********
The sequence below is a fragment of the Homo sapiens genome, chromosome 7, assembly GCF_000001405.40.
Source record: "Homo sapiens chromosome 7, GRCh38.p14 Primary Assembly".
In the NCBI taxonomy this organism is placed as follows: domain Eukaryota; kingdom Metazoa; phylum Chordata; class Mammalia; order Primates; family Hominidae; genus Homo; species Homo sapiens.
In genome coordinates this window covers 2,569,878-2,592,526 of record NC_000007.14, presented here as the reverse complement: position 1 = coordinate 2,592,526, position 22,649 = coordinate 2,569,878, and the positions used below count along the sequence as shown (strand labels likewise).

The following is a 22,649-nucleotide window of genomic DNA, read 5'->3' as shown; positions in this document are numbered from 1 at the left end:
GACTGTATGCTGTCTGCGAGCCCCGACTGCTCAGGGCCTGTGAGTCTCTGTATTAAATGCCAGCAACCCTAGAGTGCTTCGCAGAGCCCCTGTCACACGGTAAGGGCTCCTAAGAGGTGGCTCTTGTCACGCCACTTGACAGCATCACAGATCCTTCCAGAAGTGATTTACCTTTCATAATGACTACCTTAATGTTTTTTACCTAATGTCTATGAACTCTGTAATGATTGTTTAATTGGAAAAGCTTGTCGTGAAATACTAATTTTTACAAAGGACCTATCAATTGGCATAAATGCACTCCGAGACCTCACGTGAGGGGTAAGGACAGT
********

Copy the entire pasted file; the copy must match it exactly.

The sequence below is a fragment of the Homo sapiens genome, chromosome 7, assembly GCF_000001405.40.
Source record: "Homo sapiens chromosome 7, GRCh38.p14 Primary Assembly".
In the NCBI taxonomy this organism is placed as follows: domain Eukaryota; kingdom Metazoa; phylum Chordata; class Mammalia; order Primates; family Hominidae; genus Homo; species Homo sapiens.
In genome coordinates this window covers 2,569,878-2,592,526 of record NC_000007.14, presented here as the reverse complement: position 1 = coordinate 2,592,526, position 22,649 = coordinate 2,569,878, and the positions used below count along the sequence as shown (strand labels likewise).

The following is a 22,649-nucleotide window of genomic DNA, read 5'->3' as shown; positions in this document are numbered from 1 at the left end:
GACTGTATGCTGTCTGCGAGCCCCGACTGCTCAGGGCCTGTGAGTCTCTGTATTAAATGCCAGCAACCCTAGAGTGCTTCGCAGAGCCCCTGTCACACGGTAAGGGCTCCTAAGAGGTGGCTCTTGTCACGCCACTTGACAGCATCACAGATCCTTCCAGAAGTGATTTACCTTTCATAATGACTACCTTAATGTTTTTTACCTAATGTCTATGAACTCTGTAATGATTGTTTAATTGGAAAAGCTTGTCGTGAAATACTAATTTTTACAAAGGACCTATCAATTGGCATAAATGCACTCCGAGACCTCACGTGAGGGGTAAGGACAGT